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Steve Winzar
09-29-2017, 12:41 AM
Hi all-
I have found that the sump on my 1962 Hawk leaks , but not for the usual reasons. (A pity really because the usual spots are not leaking).
The right hand side of the sump shows some corrosion pitting and three tiny splits up toward the top Flange are bleeding oil. I managed to do a rough repair with some screws with seals under the heads, but I know that this is not going to be a long term solution. Before I roll up my sleeves big-time on this job. I would kindly ask for some advice on what to expect out of this job- like what will and won't need to be removed, use of sealants, do's-don'ts, etc.
Note:

I will be on my back doing this job- the motor is not coming out.
The car is RH drive with no power steering
I will likely do the front and rear main seals
The car has a twin exhaust- Does it need unbolting for clearance??

I shall go and put the beast up on ramps and await the groups learned best-practices :(....
Regards, Steve

StudeRich
09-29-2017, 01:52 AM
Number one Item on "to do list": ... Find a new or used replacement '56-'64 V8 Oil Pan.

Have on hand:
Timing Cover Gasket Set with: Fuel Pump, Water Manifold, Timing Cover Gaskets and Timing Seal.
Oil Pan Gasket Set
Rear Main Seal Kit.
Lower Dipstick Tube to Oil Pan Copper Washer (Seal)
Permatex RTV Black Silicone, Gasket Maker or equivalent.
Oil Filter and 6 Qts. Engine Oil

Follow the Shop Manual instructions for replacing the:

Timing Cover Gasket and Seal
Rear Main Seal
Oil Pan Gaskets

Start by raising the Car and putting level and solid on 4 Jackstands
Turn the wheels all the way to the Right.

Mrs K Corbin
09-29-2017, 06:28 AM
I agree with Rich on this one, the act of either screwing or drilling into the pan may introduce metal into the oil....
Do you really want that?

I recently had an oil pressure problem on an Allis, even though "I thought" I had enough oil. 2 quarts later the oil pressure came right up.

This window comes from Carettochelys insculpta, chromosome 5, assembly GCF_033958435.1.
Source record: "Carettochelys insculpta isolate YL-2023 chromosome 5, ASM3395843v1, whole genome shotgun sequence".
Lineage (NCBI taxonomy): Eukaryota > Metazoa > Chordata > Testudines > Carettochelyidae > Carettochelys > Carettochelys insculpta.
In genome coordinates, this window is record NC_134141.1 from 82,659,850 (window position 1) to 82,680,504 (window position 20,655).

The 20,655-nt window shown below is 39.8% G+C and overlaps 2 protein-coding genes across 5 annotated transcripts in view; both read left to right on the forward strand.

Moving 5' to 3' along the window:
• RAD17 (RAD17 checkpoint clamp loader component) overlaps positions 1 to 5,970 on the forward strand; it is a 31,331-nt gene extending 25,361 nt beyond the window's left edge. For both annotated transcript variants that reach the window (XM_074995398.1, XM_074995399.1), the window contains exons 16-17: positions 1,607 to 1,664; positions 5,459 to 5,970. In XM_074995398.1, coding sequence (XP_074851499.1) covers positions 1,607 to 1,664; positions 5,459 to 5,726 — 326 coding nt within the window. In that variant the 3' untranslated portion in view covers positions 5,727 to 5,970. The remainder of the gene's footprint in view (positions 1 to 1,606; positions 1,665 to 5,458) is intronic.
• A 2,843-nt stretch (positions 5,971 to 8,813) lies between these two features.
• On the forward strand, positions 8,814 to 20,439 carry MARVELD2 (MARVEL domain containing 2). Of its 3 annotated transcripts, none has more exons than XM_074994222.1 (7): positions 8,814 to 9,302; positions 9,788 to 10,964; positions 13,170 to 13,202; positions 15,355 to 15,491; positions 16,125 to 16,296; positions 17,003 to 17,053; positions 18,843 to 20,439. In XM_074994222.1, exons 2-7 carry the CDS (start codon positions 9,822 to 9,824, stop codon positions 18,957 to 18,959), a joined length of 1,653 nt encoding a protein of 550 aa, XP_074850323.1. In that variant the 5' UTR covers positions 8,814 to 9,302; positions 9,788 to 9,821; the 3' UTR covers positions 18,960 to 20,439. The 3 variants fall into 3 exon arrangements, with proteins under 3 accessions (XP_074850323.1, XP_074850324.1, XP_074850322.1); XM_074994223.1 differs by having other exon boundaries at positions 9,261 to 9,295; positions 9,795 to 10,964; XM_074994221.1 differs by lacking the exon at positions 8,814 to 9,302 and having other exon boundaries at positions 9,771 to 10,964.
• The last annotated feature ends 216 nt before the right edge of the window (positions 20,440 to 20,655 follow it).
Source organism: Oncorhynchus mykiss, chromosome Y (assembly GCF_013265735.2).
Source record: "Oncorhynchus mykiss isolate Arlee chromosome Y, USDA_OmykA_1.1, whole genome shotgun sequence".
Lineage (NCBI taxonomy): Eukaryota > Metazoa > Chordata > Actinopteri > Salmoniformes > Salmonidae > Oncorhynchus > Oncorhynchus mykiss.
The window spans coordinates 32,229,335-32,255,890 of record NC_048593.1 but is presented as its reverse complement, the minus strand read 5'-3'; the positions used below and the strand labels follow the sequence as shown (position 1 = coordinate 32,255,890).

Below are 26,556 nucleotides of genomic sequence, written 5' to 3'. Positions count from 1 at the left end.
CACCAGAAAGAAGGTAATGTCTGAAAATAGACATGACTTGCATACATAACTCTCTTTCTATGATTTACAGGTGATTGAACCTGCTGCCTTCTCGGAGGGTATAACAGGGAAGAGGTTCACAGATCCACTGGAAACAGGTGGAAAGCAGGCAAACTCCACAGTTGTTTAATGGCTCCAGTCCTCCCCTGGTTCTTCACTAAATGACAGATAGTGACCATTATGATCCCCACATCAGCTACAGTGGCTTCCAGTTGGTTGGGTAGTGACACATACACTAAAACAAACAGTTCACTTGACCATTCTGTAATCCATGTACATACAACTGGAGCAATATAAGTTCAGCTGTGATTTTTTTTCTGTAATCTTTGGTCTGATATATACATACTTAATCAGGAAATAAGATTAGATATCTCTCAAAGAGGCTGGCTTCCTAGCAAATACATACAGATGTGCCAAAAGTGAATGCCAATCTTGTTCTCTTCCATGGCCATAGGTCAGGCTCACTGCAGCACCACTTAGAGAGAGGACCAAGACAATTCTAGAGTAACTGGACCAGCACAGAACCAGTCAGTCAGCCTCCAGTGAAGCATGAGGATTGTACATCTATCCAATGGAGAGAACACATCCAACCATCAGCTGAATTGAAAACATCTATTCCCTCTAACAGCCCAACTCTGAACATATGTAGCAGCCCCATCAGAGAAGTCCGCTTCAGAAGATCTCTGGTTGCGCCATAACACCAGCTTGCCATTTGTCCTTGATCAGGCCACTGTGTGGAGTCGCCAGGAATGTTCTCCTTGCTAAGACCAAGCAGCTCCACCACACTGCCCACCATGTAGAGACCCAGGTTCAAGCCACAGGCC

Note to self: pull pan on '53 Allis and clean out the sludge...

Steve Winzar
09-29-2017, 07:54 AM
I have a spare sump pan and will be cleaning and inspecting it pronto. I will probably repair the crook one with an oxy welded patch and keep it as a spare. I didn't need to drill any holes and certainly wouldn't entertain that notion- an awl just went straight through when I was pinpointing the leaks :ohmy:. Self tapping screws were fine until one hole just got too big to deal with so I've chucked-in the towel. I'm hoping the left hand exhaust pipe and oil pump strainer don't conspire with one another to cause problems with removal. This car has a damper connected to the steering bellcrank- I'm not familiar with that but I'll probably have to remove it too.
Steve

rkapteyn
09-29-2017, 08:15 AM
The shock absorber type steering stabilizer was a 1962 accessory afterthought.
I do not know why it was introduced for the 1962 Hawks.
It was to prevent shimmy ?
http://www.studebaker-info.org/Tech/steer/hawkstab.html

Steve Winzar
10-10-2017, 01:23 AM
Ok, I have managed to remove the rear main seal by thumping it with a 1/4" brass rod and wriggling the steel insert with long nose pliers. I have rough fitted the cork seal in the groove but I'm still wondering why we get told not to trim the ends and not forget the filler blocks. The picture shows obvious overhang (and yes, I have pushed the cork way down into its groove).
Also, the little rubber whiskers that protrude from the Neoprene seal- do they get trimmed off or leave 'em long over the cork?
What ought I do in this case? :(. Steve.
67648

StudeRich
10-10-2017, 01:35 AM
You have the Cork Arch Gasket installed upside down.
When correct, the ANGLE of the ends will be parallel to the Block.

That looks to me like minimum excess on the ends of that Arch Gasket, when Installed LEVEL it should crush down nicely.

After the main Cap is torqued down you can use a small exacto knife to trim the excess small "Ears" off, before inserting the small Corks and the Pan side gaskets.

Jeffry Cassel
10-10-2017, 07:22 AM
Years ago had same problem. Drained oil. cleaned up the pan and MIG welded the hole. To my suprise, it worked.

Steve Winzar
10-10-2017, 07:28 AM
Thanks Rich, I will see to it tomorrow.

rusty nut garage
10-10-2017, 09:56 AM
I mostly agree with Rich but I substitute #3 aviation permatex and us NO silicone RTV. Use a liberal amount of the permatex on the cork, it will help lubricate it to slide in the groove and will assist in sealing as well. I use long stud (all thread) in the 4 corner bolt positions to hold the pan in place while you observe the corks in their correct position. with the 4 studs you then evenly seat the pan. not a fun job while on your back but it can be done. Good luck.

Steve Winzar
10-10-2017, 06:55 PM
Thanks Russ. I will obtain the long studs before getting along further. I have Permatex on hand. As far as Silicone sealants are concerned I have not been a fan of these only because I see far too many repairs done with them without the use of ANY gaskets. Point in fact is this job... There were no gaskets at all on the water pump to block joints or the water pump to manifold- just a smear of silicone. I will confess to being a bit paranoid about getting anything in between the bearing halves. I am considering getting a couple of 3mm steel bars and drilling them to suit the pan flanges along the long sides to act as a 'doubler' like in the corners.
Steve